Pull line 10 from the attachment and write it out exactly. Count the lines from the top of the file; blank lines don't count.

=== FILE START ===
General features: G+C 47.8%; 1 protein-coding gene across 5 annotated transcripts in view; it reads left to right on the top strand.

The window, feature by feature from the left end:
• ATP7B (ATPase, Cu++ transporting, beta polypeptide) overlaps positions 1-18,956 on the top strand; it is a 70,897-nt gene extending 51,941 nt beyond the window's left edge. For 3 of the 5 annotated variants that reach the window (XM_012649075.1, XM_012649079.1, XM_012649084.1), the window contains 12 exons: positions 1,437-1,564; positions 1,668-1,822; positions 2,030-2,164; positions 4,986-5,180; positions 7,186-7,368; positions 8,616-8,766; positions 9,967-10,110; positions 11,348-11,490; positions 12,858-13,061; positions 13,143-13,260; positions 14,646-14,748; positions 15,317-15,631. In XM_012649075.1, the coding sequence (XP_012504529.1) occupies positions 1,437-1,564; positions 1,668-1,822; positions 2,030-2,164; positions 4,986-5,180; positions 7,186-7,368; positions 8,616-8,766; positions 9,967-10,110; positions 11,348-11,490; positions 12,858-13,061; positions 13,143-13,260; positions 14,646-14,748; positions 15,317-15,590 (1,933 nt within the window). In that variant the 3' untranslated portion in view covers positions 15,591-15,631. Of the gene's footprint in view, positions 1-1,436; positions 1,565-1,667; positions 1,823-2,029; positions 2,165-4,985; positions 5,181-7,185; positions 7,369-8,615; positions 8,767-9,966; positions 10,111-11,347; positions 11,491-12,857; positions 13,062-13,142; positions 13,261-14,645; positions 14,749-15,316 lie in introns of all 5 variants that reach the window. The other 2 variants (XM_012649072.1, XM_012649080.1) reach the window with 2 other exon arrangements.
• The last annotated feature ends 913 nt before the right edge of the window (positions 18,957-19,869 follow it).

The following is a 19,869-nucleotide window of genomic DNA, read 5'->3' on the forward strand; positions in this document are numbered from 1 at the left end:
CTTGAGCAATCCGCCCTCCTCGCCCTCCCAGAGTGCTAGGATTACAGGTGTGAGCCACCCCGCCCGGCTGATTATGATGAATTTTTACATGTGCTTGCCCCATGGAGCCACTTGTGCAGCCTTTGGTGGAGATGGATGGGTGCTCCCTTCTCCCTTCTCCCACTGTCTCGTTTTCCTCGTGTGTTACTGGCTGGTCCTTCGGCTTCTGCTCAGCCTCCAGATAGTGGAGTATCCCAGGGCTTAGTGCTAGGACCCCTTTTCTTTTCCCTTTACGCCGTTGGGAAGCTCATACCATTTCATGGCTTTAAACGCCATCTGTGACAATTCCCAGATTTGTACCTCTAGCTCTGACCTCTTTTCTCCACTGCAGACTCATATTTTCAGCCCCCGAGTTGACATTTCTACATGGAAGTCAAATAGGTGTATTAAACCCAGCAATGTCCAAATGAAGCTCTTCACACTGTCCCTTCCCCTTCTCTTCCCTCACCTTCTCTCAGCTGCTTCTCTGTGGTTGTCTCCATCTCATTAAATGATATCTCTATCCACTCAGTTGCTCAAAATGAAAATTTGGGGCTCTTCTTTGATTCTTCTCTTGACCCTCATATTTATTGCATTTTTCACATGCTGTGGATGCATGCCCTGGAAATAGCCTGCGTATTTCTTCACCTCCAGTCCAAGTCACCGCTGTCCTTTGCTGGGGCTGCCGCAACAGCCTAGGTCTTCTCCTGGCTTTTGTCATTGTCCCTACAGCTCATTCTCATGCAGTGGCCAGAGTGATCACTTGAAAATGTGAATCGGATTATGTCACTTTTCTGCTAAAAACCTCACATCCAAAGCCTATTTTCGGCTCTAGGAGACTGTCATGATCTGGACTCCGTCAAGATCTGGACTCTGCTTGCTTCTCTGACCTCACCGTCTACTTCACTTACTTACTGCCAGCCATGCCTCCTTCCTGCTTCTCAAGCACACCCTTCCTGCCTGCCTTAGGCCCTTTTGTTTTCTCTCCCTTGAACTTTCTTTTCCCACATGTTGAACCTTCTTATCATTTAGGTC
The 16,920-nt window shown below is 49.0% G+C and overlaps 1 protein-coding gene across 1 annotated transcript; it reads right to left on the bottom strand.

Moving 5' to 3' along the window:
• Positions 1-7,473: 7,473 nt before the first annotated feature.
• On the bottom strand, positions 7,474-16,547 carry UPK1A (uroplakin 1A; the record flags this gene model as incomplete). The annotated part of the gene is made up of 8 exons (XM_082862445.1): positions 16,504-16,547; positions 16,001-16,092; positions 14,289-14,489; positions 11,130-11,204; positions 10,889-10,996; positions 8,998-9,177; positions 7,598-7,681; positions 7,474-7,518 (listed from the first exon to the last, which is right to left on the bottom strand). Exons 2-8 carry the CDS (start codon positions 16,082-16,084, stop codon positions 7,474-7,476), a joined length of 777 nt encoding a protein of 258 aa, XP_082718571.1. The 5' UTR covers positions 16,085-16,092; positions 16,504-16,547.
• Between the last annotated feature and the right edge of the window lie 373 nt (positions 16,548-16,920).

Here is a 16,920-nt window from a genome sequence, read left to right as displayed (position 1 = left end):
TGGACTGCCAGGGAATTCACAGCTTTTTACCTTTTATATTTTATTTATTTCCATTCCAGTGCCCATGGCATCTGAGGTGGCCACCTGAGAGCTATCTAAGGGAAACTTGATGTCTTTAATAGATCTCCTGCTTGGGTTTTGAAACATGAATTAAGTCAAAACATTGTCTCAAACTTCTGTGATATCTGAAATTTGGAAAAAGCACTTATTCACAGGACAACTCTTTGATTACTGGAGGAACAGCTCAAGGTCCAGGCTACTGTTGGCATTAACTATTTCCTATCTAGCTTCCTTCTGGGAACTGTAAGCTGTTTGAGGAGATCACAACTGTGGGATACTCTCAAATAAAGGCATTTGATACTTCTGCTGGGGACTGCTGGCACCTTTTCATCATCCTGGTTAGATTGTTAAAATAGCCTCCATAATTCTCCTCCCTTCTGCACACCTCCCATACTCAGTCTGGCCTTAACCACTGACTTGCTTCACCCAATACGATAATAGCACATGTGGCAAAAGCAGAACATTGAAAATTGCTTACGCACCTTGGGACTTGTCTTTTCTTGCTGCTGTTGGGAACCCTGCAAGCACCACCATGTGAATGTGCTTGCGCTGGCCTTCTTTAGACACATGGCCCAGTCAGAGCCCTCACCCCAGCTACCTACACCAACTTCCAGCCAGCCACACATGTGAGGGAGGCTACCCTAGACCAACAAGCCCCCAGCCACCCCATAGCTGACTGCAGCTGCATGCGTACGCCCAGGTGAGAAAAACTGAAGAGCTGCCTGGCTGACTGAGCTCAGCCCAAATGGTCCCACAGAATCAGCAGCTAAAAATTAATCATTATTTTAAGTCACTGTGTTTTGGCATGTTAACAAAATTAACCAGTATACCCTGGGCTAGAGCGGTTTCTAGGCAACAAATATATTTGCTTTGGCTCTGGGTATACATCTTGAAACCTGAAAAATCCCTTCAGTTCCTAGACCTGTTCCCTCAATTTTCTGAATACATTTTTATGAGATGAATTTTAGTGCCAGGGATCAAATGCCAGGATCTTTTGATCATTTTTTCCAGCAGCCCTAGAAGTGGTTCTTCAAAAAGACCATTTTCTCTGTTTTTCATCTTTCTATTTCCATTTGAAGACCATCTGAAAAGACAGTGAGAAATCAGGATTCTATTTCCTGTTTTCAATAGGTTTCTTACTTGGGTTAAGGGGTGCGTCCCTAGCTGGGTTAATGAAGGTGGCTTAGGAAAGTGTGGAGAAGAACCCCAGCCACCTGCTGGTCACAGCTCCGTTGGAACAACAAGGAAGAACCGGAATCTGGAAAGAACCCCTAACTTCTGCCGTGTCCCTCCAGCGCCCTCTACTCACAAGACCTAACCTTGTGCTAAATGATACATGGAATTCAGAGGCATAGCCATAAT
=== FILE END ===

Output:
• On the bottom strand, positions 7,474-16,547 carry UPK1A (uroplakin 1A; the record flags this gene model as incomplete). The annotated part of the gene is made up of 8 exons (XM_082862445.1): positions 16,504-16,547; positions 16,001-16,092; positions 14,289-14,489; positions 11,130-11,204; positions 10,889-10,996; positions 8,998-9,177; positions 7,598-7,681; positions 7,474-7,518 (listed from the first exon to the last, which is right to left on the bottom strand). Exons 2-8 carry the CDS (start codon positions 16,082-16,084, stop codon positions 7,474-7,476), a joined length of 777 nt encoding a protein of 258 aa, XP_082718571.1. The 5' UTR covers positions 16,085-16,092; positions 16,504-16,547.